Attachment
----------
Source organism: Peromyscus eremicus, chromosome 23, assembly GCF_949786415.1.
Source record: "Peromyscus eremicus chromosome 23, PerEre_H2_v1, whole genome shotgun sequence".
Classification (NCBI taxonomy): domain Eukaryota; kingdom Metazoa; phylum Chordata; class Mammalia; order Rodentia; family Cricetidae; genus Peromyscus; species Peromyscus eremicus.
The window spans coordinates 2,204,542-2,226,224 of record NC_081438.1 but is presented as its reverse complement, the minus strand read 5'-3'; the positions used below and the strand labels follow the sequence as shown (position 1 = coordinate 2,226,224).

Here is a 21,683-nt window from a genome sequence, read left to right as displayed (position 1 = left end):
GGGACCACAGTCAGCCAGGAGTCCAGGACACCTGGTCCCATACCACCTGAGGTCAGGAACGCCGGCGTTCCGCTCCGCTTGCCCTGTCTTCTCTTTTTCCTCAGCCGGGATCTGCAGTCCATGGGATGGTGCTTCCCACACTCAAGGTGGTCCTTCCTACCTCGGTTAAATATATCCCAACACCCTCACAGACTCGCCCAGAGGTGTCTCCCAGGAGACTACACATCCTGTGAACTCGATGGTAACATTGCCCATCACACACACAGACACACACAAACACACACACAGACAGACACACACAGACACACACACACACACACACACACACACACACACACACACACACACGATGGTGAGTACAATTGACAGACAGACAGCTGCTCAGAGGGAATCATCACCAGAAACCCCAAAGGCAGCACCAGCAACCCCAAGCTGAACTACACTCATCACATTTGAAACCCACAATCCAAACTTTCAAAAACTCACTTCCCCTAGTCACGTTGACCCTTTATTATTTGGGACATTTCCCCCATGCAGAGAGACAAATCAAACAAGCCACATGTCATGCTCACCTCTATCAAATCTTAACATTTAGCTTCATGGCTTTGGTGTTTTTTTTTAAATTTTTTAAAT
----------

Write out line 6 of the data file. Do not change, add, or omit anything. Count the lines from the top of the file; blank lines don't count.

GGGACCACAGTCAGCCAGGAGTCCAGGACACCTGGTCCCATACCACCTGAGGTCAGGAACGCCGGCGTTCCGCTCCGCTTGCCCTGTCTTCTCTTTTTCCTCAGCCGGGATCTGCAGTCCATGGGATGGTGCTTCCCACACTCAAGGTGGTCCTTCCTACCTCGGTTAAATATATCCCAACACCCTCACAGACTCGCCCAGAGGTGTCTCCCAGGAGACTACACATCCTGTGAACTCGATGGTAACATTGCCCATCACACACACAGACACACACAAACACACACACAGACAGACACACACAGACACACACACACACACACACACACACACACACACACACACACACACGATGGTGAGTACAATTGACAGACAGACAGCTGCTCAGAGGGAATCATCACCAGAAACCCCAAAGGCAGCACCAGCAACCCCAAGCTGAACTACACTCATCACATTTGAAACCCACAATCCAAACTTTCAAAAACTCACTTCCCCTAGTCACGTTGACCCTTTATTATTTGGGACATTTCCCCCATGCAGAGAGACAAATCAAACAAGCCACATGTCATGCTCACCTCTATCAAATCTTAACATTTAGCTTCATGGCTTTGGTGTTTTTTTTTAAATTTTTTAAAT